"It's not going to be an easy night to get a good night's sleep, that's for sure," Price said. "J.J. has been a reliable performer for us. He will continue to be. It was just one of those days."
Without injured relievers Aroldis Chapman or Jonathan Broxton, the Reds' closer-by-committee's first save opportunity of the season came to Hoover. He was on to protect a 3-2 lead that was gained by Brandon Phillips' two-run home run in the top of the eighth. Sam LeCure, used for the first time this season, worked a 1-2-3 bottom of the eighth with only 11 pitches.
When asked if there were any thoughts of giving LeCure a two-inning save chance, Price replied succinctly.
"Nope," Price said.
The Mets' ninth began when Juan Lagares drew a leadoff walk from Hoover before things unraveled.
"That leadoff walk, I didn't give myself any chance, really," Hoover said. "Then the game got a little quick. I tried to slow it down. I got outside of my strengths. I didn't really give myself a shot walking the guys."
Anthony Recker followed with a sacrifice-bunt attempt toward the first-base side. Joey Votto did not think twice before fielding and turning a one-hop throw to second base, where Lagares beat the ball to the base but was called out by umpire James Hoye.
Mets manager Terry Collins challenged, and after a review that took 2 minutes and 14 seconds, the call was overturned to put runners on first and second base. Had the new replay rules not been in place for this season, the Reds would have caught a break.
"At least we've got one out and a runner at first. It doesn't mean that we win the game, but it certainly would have helped us," Price said. "They're trying to do everything that they can. I would have been upset if the shoe was on the other foot."
The less risky play for Votto would have been going to first base for the sure out.
"He bunted hard. Typically, when a hitter bunts the ball hard to me, I'm thinking about throwing to second," Votto said. "It's a no-hesitation play. I made the decision to throw to second, and I was wrong."
Ruben Tejada was next and, after a 2-0 count, he fouled off two bunt attempts. Hoover's trouble then compounded when he walked Tejada to load the bases.
In an 0-1 count, Hoover threw Davis a hanging curveball, and it was pulled to right field for a no-doubt homer.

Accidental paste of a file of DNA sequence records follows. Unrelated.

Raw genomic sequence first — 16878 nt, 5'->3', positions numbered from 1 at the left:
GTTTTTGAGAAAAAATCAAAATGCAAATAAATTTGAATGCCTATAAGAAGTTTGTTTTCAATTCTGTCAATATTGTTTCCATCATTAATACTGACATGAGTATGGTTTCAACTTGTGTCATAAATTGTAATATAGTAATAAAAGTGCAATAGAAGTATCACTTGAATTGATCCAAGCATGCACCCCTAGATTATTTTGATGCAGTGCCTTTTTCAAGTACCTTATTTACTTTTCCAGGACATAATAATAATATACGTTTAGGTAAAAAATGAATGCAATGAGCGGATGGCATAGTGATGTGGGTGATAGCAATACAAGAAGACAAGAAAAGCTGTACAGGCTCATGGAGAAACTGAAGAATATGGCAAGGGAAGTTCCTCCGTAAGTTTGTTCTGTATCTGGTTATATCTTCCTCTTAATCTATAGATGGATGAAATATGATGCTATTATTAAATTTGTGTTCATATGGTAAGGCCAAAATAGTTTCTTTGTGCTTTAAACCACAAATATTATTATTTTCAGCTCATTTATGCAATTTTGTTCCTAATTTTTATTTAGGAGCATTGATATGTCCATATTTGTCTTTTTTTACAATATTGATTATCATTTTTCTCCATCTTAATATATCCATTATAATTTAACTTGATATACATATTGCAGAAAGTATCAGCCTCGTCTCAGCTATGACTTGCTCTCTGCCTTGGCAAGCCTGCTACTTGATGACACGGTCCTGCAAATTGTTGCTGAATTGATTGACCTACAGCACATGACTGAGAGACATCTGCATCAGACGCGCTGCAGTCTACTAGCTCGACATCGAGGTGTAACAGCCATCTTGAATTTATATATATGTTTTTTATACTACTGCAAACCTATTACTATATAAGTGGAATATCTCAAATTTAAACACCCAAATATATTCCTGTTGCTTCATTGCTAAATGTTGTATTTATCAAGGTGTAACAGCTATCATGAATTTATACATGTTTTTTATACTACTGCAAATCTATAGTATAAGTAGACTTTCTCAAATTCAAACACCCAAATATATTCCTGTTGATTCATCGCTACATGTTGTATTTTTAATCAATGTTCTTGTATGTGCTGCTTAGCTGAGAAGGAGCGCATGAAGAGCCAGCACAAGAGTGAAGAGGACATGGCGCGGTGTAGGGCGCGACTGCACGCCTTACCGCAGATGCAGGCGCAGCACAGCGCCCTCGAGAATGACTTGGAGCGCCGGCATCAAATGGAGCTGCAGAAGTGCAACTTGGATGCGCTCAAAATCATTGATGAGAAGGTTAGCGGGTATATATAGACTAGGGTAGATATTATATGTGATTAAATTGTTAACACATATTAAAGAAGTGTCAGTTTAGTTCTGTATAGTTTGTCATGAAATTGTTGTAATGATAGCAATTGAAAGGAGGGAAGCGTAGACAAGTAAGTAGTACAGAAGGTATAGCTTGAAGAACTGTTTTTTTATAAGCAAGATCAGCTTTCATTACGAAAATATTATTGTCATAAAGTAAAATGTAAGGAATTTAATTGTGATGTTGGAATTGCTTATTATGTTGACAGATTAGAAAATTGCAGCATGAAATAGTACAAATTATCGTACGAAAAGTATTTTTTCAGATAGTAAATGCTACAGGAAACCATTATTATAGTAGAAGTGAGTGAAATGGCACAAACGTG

"Anytime you can get a game-winning hit, it's always a really good feeling," Davis said. "I just happened to hit it a little better than a single. It's always good to come back when you're down in the ninth. It's a good momentum swing. They're always fun."
It was quite the contrary for Hoover, who has allowed four grand slams during his career. The last time the Reds were dealt a walk-off loss on a grand slam was May 20, 2010, at Atlanta, where Brooks Conrad -- also a pinch-hitter -- cleared the fence against Francisco Cordero.
"He put a good swing on that," Hoover said of Davis. "That doesn't really happen too often to my curveball."
The Reds have dropped four of their first five games of the season, and once again Johnny Cueto came away empty after a strong performance. Cueto pitched seven innings, allowing two earned runs and five hits with three walks and nine strikeouts. That gave him three earned runs over his first 14 innings, including a 1-0 defeat vs. the Cardinals on Opening Day.
"It's certainly a silver lining in a tough loss the way Johnny has thrown the ball," Price said. "He has done a terrific job."
It was a scoreless game until the fifth inning, when Ryan Ludwick led off and pulled Dillon Gee's 2-0 pitch inside the left-field foul pole for his first homer of the season.
That gave Cueto his first lead of this young season, but he could not protect it. In the top of the sixth, with a runner on first base, Cueto threw a 2-2 pitch to Curtis Granderson and drew a check swing. It looked like he went around, and the Reds appealed to third-base umpire John Tumpane without success.
On a 3-2 pitch, Granderson drove a two-run homer into the right-field upper deck -- his first long ball for the Mets.
Gee, the Mets' starter, was still pitching with one out in the eighth, when Phillips drove a 1-0 pitch into the left-field seats for his first homer of the season and a Reds lead.
All four of the Reds' previous games were decided by one run. For the first time in franchise history, it looked like it would happen a fifth time.
"Things just didn't work. Nothing worked," Price said. "We had scratched to take the lead there, and Brandon had the big home run. We just weren't able to close it out."
Instead, the team will return to the hotel recounting all that went wrong.
"Any time you get left on the field, it's never ideal," Votto said.